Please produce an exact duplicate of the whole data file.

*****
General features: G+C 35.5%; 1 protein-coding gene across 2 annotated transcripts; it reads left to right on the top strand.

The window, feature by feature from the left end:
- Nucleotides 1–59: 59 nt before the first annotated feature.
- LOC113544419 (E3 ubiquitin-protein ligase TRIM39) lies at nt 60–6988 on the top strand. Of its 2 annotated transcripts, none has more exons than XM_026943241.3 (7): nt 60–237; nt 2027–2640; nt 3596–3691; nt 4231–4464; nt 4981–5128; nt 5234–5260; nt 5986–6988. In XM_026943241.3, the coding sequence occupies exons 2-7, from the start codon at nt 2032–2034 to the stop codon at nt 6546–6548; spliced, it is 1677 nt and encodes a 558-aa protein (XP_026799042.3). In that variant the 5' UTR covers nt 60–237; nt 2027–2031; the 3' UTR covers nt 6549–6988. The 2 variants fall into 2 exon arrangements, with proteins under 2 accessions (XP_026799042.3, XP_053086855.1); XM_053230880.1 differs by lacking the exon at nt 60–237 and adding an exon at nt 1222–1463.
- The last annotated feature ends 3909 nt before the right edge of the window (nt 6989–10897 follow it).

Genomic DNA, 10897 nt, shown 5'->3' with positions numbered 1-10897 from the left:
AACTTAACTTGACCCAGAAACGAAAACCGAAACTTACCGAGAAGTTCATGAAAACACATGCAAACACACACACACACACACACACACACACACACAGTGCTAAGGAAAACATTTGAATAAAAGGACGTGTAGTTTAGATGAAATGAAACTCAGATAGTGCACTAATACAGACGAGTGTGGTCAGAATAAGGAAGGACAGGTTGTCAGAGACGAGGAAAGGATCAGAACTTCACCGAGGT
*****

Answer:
General features: G+C 35.5%; 1 protein-coding gene across 2 annotated transcripts; it reads left to right on the top strand.

The window, feature by feature from the left end:
- Nucleotides 1–59: 59 nt before the first annotated feature.
- LOC113544419 (E3 ubiquitin-protein ligase TRIM39) lies at nt 60–6988 on the top strand. Of its 2 annotated transcripts, none has more exons than XM_026943241.3 (7): nt 60–237; nt 2027–2640; nt 3596–3691; nt 4231–4464; nt 4981–5128; nt 5234–5260; nt 5986–6988. In XM_026943241.3, the coding sequence occupies exons 2-7, from the start codon at nt 2032–2034 to the stop codon at nt 6546–6548; spliced, it is 1677 nt and encodes a 558-aa protein (XP_026799042.3). In that variant the 5' UTR covers nt 60–237; nt 2027–2031; the 3' UTR covers nt 6549–6988. The 2 variants fall into 2 exon arrangements, with proteins under 2 accessions (XP_026799042.3, XP_053086855.1); XM_053230880.1 differs by lacking the exon at nt 60–237 and adding an exon at nt 1222–1463.
- The last annotated feature ends 3909 nt before the right edge of the window (nt 6989–10897 follow it).

Genomic DNA, 10897 nt, shown 5'->3' with positions numbered 1-10897 from the left:
AACTTAACTTGACCCAGAAACGAAAACCGAAACTTACCGAGAAGTTCATGAAAACACATGCAAACACACACACACACACACACACACACACACACAGTGCTAAGGAAAACATTTGAATAAAAGGACGTGTAGTTTAGATGAAATGAAACTCAGATAGTGCACTAATACAGACGAGTGTGGTCAGAATAAGGAAGGACAGGTTGTCAGAGACGAGGAAAGGATCAGAACTTCACCGAGGT